K•A•C researches, informs and communicates new ways of preventing the harms caused to individuals and communities by smoking. In some mainly higher income countries, understanding is increasing about appropriate and effective, evidence-based regulation for harm reduction products and harm reduction strategies that use them.

But globally there is still a pressing need to improve communication on the relative risks of the various ways of using nicotine, to help people make informed choices and take control of their own health.

While the science indicates SNP are a potential game-changer for public health, many in tobacco control remain unconvinced, with some actively impeding the development of these new alternatives to smoking. International philanthropists fund agencies to oppose tobacco harm reduction, including specifically in low and middle-income countries, where the need is greatest. UN agencies have yet to support it, despite harm reduction being integrated into responses to HIV/AIDS and substance use. It is disappointing that resistance sometimes comes from those whose support for harm reduction in other fields should make them natural allies.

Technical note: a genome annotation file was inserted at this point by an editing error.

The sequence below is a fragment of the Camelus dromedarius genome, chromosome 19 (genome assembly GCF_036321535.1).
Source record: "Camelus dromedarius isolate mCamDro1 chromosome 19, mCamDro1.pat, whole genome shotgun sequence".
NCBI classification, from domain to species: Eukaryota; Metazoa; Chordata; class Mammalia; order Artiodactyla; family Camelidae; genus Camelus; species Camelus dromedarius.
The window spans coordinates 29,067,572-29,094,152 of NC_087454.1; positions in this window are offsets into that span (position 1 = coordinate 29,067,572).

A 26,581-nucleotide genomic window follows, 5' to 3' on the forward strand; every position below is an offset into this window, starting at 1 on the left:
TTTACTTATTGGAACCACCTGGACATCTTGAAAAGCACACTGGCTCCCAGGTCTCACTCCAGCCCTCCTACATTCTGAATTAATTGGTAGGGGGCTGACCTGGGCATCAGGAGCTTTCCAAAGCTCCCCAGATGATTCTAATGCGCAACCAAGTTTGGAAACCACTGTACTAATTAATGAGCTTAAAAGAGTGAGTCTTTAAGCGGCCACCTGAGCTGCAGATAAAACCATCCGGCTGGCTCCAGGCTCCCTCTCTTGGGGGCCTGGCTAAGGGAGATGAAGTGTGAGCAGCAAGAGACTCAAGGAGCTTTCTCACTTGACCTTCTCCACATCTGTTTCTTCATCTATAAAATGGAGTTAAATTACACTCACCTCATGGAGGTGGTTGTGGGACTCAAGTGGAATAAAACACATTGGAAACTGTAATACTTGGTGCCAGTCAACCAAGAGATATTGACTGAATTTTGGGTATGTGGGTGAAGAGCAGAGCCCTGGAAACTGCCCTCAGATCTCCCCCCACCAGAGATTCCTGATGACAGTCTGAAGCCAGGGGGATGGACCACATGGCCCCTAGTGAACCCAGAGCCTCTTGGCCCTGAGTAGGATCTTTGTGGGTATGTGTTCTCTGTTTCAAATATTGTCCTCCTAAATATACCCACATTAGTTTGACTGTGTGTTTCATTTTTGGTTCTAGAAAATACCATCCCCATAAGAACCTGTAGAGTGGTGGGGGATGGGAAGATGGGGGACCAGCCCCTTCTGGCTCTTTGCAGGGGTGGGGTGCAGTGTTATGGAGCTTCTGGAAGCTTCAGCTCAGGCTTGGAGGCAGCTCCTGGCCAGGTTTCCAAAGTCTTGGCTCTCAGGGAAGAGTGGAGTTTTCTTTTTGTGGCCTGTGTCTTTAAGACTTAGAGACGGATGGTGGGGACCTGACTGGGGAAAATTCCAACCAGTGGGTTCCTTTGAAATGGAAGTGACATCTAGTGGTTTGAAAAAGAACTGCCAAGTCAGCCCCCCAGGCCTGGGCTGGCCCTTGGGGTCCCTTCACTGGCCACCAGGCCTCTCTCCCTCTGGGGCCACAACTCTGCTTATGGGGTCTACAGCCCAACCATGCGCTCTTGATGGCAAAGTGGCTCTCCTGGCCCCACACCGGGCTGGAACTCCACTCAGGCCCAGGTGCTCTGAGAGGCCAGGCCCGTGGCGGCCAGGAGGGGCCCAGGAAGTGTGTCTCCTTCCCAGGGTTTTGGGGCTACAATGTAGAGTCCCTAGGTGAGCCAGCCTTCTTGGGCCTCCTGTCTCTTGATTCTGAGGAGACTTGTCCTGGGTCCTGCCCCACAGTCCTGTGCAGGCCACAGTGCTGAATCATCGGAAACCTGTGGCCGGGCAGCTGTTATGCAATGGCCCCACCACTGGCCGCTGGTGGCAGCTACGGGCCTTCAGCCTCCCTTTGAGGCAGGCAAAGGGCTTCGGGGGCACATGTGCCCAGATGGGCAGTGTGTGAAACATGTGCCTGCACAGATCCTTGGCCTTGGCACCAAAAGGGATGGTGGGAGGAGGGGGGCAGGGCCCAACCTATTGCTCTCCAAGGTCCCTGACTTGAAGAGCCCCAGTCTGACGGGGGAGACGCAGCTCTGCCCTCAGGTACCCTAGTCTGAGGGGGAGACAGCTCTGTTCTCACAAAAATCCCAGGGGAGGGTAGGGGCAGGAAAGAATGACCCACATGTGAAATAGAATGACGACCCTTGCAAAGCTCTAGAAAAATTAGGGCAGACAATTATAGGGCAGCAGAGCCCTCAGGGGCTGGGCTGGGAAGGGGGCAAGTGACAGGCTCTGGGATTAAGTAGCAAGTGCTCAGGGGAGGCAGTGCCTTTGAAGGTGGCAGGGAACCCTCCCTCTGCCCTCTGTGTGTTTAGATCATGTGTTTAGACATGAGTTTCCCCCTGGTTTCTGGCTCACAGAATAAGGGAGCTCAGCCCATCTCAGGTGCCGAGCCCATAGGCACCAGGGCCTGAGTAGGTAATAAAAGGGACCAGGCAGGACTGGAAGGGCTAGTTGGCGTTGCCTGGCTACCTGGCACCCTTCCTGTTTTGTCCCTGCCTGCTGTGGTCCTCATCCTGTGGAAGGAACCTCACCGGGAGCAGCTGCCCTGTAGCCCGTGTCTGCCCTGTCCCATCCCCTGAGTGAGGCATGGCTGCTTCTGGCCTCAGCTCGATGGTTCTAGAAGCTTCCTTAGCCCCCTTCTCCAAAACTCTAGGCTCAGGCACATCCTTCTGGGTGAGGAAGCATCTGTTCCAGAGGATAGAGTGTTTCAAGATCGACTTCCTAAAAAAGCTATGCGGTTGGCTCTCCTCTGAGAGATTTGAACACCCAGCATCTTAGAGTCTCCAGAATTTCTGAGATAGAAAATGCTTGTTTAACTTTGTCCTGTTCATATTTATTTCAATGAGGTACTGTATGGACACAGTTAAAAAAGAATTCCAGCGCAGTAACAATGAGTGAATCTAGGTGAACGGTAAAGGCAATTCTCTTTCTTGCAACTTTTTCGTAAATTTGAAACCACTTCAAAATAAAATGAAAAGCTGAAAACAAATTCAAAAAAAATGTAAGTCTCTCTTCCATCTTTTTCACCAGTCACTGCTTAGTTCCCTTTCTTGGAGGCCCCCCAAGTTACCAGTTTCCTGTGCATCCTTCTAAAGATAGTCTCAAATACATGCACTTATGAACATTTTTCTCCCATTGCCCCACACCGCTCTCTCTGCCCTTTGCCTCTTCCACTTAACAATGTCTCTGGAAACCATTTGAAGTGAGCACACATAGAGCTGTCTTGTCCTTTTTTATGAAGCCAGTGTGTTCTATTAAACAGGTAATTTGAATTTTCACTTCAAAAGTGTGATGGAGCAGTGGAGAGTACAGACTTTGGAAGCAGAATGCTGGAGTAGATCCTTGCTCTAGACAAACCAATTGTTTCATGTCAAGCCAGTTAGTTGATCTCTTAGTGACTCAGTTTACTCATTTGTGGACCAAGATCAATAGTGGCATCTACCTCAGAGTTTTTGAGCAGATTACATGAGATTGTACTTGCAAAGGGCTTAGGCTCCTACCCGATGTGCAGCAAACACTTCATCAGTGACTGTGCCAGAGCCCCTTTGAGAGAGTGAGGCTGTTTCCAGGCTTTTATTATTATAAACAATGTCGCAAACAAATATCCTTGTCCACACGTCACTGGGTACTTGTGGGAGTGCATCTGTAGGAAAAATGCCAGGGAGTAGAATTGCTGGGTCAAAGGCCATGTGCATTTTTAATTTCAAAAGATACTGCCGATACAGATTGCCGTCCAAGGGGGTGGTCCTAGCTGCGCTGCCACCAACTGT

At K•A•C, we are keenly aware that capacity for research on tobacco harm reduction and SNP has been unevenly distributed around the world. Most has taken place in countries with strong public health structures and well-established research groups. This has limited studies to certain populations and contexts. It has meant that people in low and middle-income countries who smoke or use other risky forms of tobacco, as well as marginalised groups in higher income nations, have been largely overlooked in the search for appropriate, accessible and affordable solutions to the smoking epidemic.

We recognised there was a need to increase the number of individuals and organisations around the world able to conduct contextually and culturally appropriate harm reduction research and communicate effectively with the public and policymakers.

We wanted to attract a passionate and diverse group of new advocates into the field from across the globe. We wanted to inspire them to take the movement into the future. We wanted to find the researchers of tomorrow.

To do this, we created and developed the Tobacco Harm Reduction Scholarship Programme (THRSP).